Funny story. So Megan and I are getting ready for our talk. There are already about 6 or so people there while we do some last minute powerpoint-ing. All of a sudden Matt Larson president elect walks in through the back door. He doesn’t sit down, instead he walks right up to us and says “Hi Carl, Hi Megan!” I was thinking “oh my gosh, he knows our names! He thinks we’re special delicate flowers!” (Yes, I know our names were in the program book, the sign outside, and lanyards around our neck, but don’t rain on my pararde). He said he was going to watch but wanted us to know he would be leaving early. Hopefully I didn’t appear visibly shaken when we got started.

The talk went great, but was largely a blur. I know that the participants totally got into our statistics activities, and we had good conversation about the data as well. Here are the slides and the handout that we prepared.

Helping at the MTBoS Booth
I was helping set up the booth when it hit me. The NCTM was changing fast. It was less than a year ago that this booth was just an blog post, but the conference staff was speaking about it as a if it was going to be a fixture. Only a few months ago it was running off of Tina’s phone, and now they provided complimentary Wi-Fi and electricity which costs other vendors hundreds of dollars. It’s a small but clear sign that the NCTM is listening, and that more ideas may be brought to life in the near future. Don’t worry about things getting high-brow too soon. While the booth has corporate sponsorship, it still had the shower curtain from my hotel room serving as a projector screen.

The booth still provided was a super interactive time with activities from @mathonastick in addition to others. Visitors could play with the pattern machine, tiling turtles, and some of Andrew Stadel’s Estimation 180 activities.  I wasn’t able to get down there for a whole shift, but I did get to sneak them leftover snacks from the NCTM break room. I could hang out for a little while and chat with whoever, including a teacher whose school has a “Trap Team.” It also got to hangout at the Math Forum booth/NCTM booth and chat with them, and contribute to the giant business card menger sponge.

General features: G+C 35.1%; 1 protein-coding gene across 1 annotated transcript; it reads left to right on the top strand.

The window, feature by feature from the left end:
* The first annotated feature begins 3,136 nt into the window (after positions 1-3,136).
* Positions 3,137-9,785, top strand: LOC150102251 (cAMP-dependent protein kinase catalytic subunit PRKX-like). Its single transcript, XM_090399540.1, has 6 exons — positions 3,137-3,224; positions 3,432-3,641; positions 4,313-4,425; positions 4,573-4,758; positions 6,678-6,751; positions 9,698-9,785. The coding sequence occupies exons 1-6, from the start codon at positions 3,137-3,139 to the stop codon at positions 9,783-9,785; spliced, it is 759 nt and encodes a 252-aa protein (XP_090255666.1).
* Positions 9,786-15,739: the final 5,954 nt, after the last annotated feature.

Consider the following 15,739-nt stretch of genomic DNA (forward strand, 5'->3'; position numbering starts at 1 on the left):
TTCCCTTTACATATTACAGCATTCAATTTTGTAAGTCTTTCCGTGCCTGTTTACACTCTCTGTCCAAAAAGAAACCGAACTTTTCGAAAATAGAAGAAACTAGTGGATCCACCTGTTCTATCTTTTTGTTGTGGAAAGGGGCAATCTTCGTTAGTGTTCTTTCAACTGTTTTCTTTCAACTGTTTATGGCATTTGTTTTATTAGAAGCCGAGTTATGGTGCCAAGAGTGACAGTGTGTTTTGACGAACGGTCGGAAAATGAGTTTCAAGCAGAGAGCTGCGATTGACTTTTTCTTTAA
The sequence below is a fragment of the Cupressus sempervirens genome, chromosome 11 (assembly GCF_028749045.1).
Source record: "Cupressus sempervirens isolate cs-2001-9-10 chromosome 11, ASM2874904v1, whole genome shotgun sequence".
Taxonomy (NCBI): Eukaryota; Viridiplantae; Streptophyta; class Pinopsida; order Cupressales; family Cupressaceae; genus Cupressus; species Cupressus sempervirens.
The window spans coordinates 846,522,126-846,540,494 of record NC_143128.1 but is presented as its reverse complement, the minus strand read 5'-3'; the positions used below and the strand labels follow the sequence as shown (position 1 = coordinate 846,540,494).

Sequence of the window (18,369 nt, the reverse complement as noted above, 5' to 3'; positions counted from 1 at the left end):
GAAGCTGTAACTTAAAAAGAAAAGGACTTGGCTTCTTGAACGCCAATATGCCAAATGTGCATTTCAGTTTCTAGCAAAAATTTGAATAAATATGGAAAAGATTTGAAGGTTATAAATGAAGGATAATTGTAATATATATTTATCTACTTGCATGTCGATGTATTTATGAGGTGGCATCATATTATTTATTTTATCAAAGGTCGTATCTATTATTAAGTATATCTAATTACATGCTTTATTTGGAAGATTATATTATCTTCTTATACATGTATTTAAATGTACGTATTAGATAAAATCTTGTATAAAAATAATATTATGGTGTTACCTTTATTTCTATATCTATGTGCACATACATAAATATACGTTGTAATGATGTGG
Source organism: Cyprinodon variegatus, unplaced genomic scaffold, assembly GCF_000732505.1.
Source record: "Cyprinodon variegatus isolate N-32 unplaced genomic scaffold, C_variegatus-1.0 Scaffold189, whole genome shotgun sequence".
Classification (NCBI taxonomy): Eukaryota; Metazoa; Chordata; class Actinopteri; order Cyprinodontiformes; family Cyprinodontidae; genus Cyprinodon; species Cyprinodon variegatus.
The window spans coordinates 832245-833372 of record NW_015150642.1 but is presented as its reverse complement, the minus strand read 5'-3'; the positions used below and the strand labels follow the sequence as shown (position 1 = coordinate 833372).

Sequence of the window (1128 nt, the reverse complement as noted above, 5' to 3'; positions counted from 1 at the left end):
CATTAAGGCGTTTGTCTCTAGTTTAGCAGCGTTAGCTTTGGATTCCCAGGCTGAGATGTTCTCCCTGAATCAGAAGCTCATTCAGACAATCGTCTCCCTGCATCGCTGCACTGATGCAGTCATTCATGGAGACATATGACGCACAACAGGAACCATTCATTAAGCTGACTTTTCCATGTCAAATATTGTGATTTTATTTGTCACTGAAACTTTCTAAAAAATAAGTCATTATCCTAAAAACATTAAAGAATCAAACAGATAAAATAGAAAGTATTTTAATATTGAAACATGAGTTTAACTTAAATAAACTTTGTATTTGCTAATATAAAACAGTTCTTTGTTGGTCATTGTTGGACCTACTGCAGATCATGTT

This trip was exactly what I needed to help me get this fall started and I was lucky to have the chance to help NCTM (Thanks Fred!). Did I miss anything? Let me know in the comments below…

The problem with problems for #probchat

Each Sunday night I have been hosting #probchat, a chat about teaching with non-routine problems. This weekly twitter conversation has been a great learning experience for me, even on night’s like tonight when there isn’t always a good turn out (thanks a lot, #superbloodmoon). Since the chat is empty tonight, let’s take a minute to take some time to reflect on where it’s been, and where it’s going.

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This week: 14 days ’til kids

Hmm. Seems pretty quiet around here…

This had certainly been a memorable summer in all facets of my life. First wedding anniversary, first project where I used desmos, and I had a baby! (of course by “had” I mean I torrented episodes of scandal while my wife was laboring). So much going on, and yet I have nothing logged here on my little corner of the web. Kinda sad I guess.

The point of my blogging is to talk about my teaching, not to talk about my success teaching. When it’s time to blog, the little success guy sits on my shoulder and tells me “Don’t write a post, you don’t have anything good to write about yet. Go on reddit and do it tomorrow.” Trying to project success as a teacher makes me shelf posts about my scattered ideas, my non-traditional school, or how I feel unclear about my teaching/working situation. If blogging is going to be a useful practice, it’s should be just that: a practice. I should write about I’m doing, and hope that the success shines through. So with that over-thinking, and this tweet as inspiration, let’s use it!